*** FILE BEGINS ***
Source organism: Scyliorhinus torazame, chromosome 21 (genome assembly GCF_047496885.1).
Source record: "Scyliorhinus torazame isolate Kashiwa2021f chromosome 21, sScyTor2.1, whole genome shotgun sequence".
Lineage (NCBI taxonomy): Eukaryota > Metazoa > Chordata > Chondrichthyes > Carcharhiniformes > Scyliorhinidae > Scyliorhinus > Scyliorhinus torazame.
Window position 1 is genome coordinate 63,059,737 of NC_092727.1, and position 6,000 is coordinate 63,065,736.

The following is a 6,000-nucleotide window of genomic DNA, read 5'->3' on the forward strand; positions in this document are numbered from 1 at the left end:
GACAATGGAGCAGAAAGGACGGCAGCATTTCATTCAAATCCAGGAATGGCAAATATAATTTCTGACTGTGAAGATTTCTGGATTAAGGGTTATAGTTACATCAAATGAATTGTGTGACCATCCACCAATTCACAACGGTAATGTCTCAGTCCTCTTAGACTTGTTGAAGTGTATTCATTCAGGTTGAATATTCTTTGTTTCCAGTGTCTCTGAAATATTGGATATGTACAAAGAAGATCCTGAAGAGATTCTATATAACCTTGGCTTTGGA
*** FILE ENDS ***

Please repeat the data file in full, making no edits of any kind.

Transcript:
Source organism: Scyliorhinus torazame, chromosome 21 (genome assembly GCF_047496885.1).
Source record: "Scyliorhinus torazame isolate Kashiwa2021f chromosome 21, sScyTor2.1, whole genome shotgun sequence".
Lineage (NCBI taxonomy): Eukaryota > Metazoa > Chordata > Chondrichthyes > Carcharhiniformes > Scyliorhinidae > Scyliorhinus > Scyliorhinus torazame.
Window position 1 is genome coordinate 63,059,737 of NC_092727.1, and position 6,000 is coordinate 63,065,736.

The following is a 6,000-nucleotide window of genomic DNA, read 5'->3' on the forward strand; positions in this document are numbered from 1 at the left end:
GACAATGGAGCAGAAAGGACGGCAGCATTTCATTCAAATCCAGGAATGGCAAATATAATTTCTGACTGTGAAGATTTCTGGATTAAGGGTTATAGTTACATCAAATGAATTGTGTGACCATCCACCAATTCACAACGGTAATGTCTCAGTCCTCTTAGACTTGTTGAAGTGTATTCATTCAGGTTGAATATTCTTTGTTTCCAGTGTCTCTGAAATATTGGATATGTACAAAGAAGATCCTGAAGAGATTCTATATAACCTTGGCTTTGGA